When people talk to me, it feels as though I have cotton wool in my ears. Their words are muffled, distant. Sometimes I think that I do not belong in this world. It is so alien to me now.

I have not told anyone about these thoughts. Their eyes are trained on me, concern clear in the blue and green and brown. I cannot bear them thinking badly of me, and so I stay quiet, and yet I cannot bring myself to care enough to make a real effort to change, to pull myself from the days of crying and sleeping and darkness.

The light is there, but it is travelling further and further away and I can no longer see how to break free from the prison of my mind.

Lights are flashing. Red, purple, white. Green.

A scream, a curse.

A body falls to the stone floor with a sickening crunch.

I have lost my friends. Parvati, Padma, Seamus, Neville – we had to scatter and separate, and since the spiders arrived I have not seen them. I do not know if they are alive or dead.

The lights continue, the shouts. The sound of death is deafening. The masks that initially told me who was friend and who was foe have slipped in the fight, and my only guide is keeping my wand ready to protect myself from anyone willing to attack a student. It is little comfort.

My feet are pacing quickly. Running means that I am moving, and moving targets are harder to hit. It is something that both Ginny and Neville insisted we practise this year in our secret meetings in the Room of Requirement. I am by the staircase, then, suddenly, I am on my back on the floor.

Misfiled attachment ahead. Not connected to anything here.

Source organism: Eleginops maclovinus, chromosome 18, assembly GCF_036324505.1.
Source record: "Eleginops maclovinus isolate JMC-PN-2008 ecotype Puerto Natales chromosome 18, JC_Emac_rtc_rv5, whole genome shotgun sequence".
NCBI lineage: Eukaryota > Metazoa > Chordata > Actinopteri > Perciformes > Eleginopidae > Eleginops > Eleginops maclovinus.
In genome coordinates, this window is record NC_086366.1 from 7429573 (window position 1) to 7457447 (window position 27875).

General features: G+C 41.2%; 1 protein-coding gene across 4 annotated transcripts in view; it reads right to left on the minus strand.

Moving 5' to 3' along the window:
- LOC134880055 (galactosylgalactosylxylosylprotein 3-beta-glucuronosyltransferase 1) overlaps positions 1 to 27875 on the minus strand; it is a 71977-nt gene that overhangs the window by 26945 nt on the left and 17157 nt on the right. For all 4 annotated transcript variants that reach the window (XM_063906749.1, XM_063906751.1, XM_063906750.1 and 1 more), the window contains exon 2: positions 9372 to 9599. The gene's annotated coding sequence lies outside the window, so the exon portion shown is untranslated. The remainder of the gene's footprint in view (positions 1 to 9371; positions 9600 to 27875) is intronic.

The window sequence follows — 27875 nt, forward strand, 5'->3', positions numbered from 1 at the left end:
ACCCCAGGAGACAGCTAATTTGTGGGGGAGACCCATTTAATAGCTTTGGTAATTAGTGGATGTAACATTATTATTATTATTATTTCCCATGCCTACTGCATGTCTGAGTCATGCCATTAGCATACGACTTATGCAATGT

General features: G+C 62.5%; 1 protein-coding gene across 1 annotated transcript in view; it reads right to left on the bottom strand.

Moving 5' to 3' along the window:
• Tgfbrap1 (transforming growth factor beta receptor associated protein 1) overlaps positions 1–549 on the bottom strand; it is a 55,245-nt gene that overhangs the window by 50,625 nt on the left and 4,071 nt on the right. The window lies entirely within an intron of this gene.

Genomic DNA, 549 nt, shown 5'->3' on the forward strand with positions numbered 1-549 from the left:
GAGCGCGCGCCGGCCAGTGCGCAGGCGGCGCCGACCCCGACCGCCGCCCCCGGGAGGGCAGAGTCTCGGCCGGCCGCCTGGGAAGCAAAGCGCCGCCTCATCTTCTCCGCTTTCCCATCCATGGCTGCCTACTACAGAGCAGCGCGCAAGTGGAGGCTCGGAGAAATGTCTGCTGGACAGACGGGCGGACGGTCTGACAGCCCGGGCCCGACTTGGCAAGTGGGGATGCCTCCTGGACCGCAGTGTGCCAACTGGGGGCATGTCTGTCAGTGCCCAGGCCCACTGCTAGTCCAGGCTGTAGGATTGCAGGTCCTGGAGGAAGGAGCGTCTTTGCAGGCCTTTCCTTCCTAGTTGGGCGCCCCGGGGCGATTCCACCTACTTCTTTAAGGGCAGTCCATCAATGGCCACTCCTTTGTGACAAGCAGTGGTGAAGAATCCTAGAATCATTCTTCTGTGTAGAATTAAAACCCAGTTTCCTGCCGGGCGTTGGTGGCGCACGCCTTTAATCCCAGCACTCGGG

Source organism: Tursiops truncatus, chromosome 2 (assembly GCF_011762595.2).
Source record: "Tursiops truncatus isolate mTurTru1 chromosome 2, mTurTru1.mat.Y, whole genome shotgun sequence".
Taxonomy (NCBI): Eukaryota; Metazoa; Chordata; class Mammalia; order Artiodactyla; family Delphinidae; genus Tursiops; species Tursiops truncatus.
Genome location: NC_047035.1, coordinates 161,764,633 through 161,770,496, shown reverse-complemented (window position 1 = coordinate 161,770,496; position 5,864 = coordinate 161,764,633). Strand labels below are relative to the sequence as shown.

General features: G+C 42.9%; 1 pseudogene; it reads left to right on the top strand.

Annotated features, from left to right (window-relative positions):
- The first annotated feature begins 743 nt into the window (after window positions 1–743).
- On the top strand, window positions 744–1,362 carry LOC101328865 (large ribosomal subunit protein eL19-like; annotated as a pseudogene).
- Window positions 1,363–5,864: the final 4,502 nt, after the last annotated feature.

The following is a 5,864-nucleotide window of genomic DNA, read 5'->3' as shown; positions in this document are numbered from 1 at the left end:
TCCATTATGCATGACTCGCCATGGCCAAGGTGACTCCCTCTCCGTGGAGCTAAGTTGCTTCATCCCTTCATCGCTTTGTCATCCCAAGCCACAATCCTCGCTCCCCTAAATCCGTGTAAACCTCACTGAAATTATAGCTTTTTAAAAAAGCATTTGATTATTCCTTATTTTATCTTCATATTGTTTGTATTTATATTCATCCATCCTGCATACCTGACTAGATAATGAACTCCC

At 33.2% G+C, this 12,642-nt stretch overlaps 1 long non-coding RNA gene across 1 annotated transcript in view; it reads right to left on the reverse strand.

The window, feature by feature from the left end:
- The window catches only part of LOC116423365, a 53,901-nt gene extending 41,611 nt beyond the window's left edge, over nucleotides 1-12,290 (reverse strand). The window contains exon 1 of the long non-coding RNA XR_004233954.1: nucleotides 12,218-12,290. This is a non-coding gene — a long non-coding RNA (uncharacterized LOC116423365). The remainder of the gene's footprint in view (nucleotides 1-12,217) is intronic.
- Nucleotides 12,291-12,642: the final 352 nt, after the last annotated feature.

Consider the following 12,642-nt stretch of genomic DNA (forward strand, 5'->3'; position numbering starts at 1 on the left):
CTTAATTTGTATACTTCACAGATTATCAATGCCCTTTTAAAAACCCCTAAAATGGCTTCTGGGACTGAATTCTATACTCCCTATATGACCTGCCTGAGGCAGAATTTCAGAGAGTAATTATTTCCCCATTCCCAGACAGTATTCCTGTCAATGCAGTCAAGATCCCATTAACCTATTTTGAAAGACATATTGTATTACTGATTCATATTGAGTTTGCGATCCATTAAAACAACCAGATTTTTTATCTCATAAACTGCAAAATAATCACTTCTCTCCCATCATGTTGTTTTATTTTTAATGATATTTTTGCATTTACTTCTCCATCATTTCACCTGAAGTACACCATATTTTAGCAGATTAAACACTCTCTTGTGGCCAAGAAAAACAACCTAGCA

For a few seconds, my vision disappears. The back of my head is throbbing and I feel blood trickling from my forehead. In that moment I am gripped by fear. I am utterly defenceless.

A searing pain in my neck. Teeth rip into the flesh, and I thrash automatically, feebly fighting with my attacker. The teeth move down my neck, biting into my skin and I want to cry out in pain but I have no voice.

The figure looms over me for a second, yellow teeth and black, glittering eyes. It is then I realise that I am going to die.

The door opens. I rarely leave my room now, only occasionally for meals, but this is normally when my parents insist, looking close to tears themselves. Instead they come to see me, here, in this small single bedroom. It is a mess, with clothes and paper littered on the floor. At night I hear my mum creep in, picking up my laundry when she thinks I am sleeping. But the occasions on which they come in and try to talk to me are becoming less frequent. I know that I have driven them away with my surly replies and unnatural quiet.

“Lavender.” The floor creaks. It is dark but I have lost track of the days and nights and I don’t know what time it is. Even in my hazy, gloomy mind-set I recognise my dad’s voice. Until now he has left the majority of the attempts at communication to mum, but clearly he has decided that enough is enough.

As he sits on my bed, he speaks again. “Lavender, blue Lavender. Come on sweetheart, you can’t stay like this.”

At his words, the tears begin to roll down my face again. I have been lying in my bed for an indeterminate amount of time, the minutes passing without me noticing, and my muscles are beginning to ache with inactivity. But my eyes, blinking out the tears, are the only thing that move.

“Lavender, we hate seeing you like this, love. Tell us what’s wrong. We can’t help you otherwise.”

Silence. It is indeed deafening.

“Blue Lavender,” he begins again, using my childhood nickname. It feels both oddly appropriate and inappropriate for my current state of mind. “We’re really worried about you. Since… since May you’ve hidden yourself away and it’s not good for you. You need to go out and talk to your friends and see people. Would you consider seeing a professional?”

Again I do not answer. My throat seems to be sealed, not letting any words escape. He waits for some time, then realising I am not going to reply, the bed creaks again as he leaves me to my listlessness.

For a few seconds, my vision disappears. The back of my head is throbbing and I feel blood trickling from my forehead. In that moment I am gripped by fear. I am utterly defenceless.